Whale Evolution: Theory, Prediction and Converging Lines of Evidence


(system) #1

This is a companion discussion topic for the original entry at https://biologos.org/blogs/dennis-venema-letters-to-the-duchess/understanding-evolution-theory-prediction-and-evidence-1

(George Brooks) #2

Great discussion … brings a whale-load of drama to something as miraculous as whale anatomy!!!

Great couple of paragraphs!

Independent Lines of Evidence, but Contradictory Stories?
Some of the genes known to be used in all mammals for tooth formation were the obvious candidate genes to start with: the products of the ameloblastin, amelogenin, and enamelin genes are all used in the formation of tooth enamel, the hardest structure in the vertebrate skeleton. Researchers went looking for these genes in several Mysticete (i.e. toothless whale) species. The results showed that all the species studied did indeed have these three genes present as pseudogenes (and more specifically, as unitary pseudogenes, a special class of pseudogene we have discussed in detail previously).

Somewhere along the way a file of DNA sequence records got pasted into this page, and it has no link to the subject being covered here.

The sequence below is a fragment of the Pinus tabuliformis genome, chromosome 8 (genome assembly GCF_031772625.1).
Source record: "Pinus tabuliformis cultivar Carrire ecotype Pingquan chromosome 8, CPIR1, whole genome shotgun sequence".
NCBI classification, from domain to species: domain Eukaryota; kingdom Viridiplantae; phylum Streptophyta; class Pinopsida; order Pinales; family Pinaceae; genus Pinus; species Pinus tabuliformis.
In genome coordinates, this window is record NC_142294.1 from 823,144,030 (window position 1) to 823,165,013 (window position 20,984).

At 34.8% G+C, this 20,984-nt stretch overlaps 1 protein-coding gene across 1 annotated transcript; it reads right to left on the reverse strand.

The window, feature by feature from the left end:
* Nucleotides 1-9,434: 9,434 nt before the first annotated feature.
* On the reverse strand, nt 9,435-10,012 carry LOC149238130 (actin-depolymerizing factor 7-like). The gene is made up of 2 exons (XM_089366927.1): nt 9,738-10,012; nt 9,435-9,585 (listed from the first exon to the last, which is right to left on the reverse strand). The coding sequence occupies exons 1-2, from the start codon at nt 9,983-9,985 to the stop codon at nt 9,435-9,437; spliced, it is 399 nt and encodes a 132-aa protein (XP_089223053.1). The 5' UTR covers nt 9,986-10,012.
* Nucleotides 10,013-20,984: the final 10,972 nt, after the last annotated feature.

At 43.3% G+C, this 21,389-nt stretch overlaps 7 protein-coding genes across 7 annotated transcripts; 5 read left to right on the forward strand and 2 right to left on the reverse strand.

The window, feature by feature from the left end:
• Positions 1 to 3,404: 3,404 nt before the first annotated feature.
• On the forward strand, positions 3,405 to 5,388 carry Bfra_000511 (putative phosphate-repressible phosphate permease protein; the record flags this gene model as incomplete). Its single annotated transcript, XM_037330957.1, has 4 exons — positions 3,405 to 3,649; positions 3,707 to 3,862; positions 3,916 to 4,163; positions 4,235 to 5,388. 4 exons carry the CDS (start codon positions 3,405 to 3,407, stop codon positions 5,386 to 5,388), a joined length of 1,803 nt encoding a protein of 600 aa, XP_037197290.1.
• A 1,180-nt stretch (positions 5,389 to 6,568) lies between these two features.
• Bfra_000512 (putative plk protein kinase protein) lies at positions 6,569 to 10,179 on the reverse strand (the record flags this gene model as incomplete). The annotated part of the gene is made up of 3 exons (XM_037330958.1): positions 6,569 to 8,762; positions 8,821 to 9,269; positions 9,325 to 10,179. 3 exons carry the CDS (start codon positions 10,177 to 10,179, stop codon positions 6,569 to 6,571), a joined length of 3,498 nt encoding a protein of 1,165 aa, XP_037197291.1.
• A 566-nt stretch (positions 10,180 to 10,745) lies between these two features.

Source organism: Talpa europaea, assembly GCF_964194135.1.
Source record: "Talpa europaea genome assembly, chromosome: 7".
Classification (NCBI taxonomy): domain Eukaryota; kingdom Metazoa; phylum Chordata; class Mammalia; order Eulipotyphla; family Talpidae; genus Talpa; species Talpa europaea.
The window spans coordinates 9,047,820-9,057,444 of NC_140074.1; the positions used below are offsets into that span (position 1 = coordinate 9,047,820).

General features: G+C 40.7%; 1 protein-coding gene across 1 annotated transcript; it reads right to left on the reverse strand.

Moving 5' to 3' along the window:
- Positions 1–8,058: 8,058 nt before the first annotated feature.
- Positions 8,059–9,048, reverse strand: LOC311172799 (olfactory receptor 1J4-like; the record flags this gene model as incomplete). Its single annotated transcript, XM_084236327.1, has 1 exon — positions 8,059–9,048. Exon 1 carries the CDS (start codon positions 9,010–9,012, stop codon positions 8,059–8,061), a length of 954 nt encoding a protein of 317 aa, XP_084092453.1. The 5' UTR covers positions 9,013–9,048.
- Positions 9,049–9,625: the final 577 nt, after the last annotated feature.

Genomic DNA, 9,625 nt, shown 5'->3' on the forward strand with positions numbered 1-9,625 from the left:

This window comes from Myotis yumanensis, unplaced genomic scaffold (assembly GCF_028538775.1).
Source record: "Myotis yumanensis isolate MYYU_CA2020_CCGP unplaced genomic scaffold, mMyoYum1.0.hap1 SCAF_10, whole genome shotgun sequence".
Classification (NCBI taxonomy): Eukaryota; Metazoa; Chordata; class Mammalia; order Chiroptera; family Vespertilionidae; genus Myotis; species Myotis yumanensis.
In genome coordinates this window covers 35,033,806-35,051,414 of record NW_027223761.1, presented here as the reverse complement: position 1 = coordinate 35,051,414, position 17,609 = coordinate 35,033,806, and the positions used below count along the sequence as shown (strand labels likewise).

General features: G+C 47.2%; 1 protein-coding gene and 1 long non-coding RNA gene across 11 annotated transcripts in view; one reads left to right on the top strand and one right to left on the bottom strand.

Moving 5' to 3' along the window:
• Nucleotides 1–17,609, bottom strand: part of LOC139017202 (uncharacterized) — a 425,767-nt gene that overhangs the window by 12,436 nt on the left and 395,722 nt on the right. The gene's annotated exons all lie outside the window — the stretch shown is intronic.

Finding these genes as pseudogenes in toothless whales was exactly what evolution predicted, but there was a catch: none of the mutations that removed the functions of these three genes were shared between different species, suggesting that these genes lost their function independently in the species studied. This finding was at odds with data from the fossil record, which suggested that teeth were lost only once, and early in the lineage leading to all modern toothless whales. So, the researchers seemed to have two lines of evidence that at face value contradicted each other. The fossil record suggested that tooth loss occurred once in the common ancestor of all toothless whales, but these three genes seemed to have been inactivated independently, several times over, suggesting that loss of teeth should be happening later in Mysticete evolution, and more than once.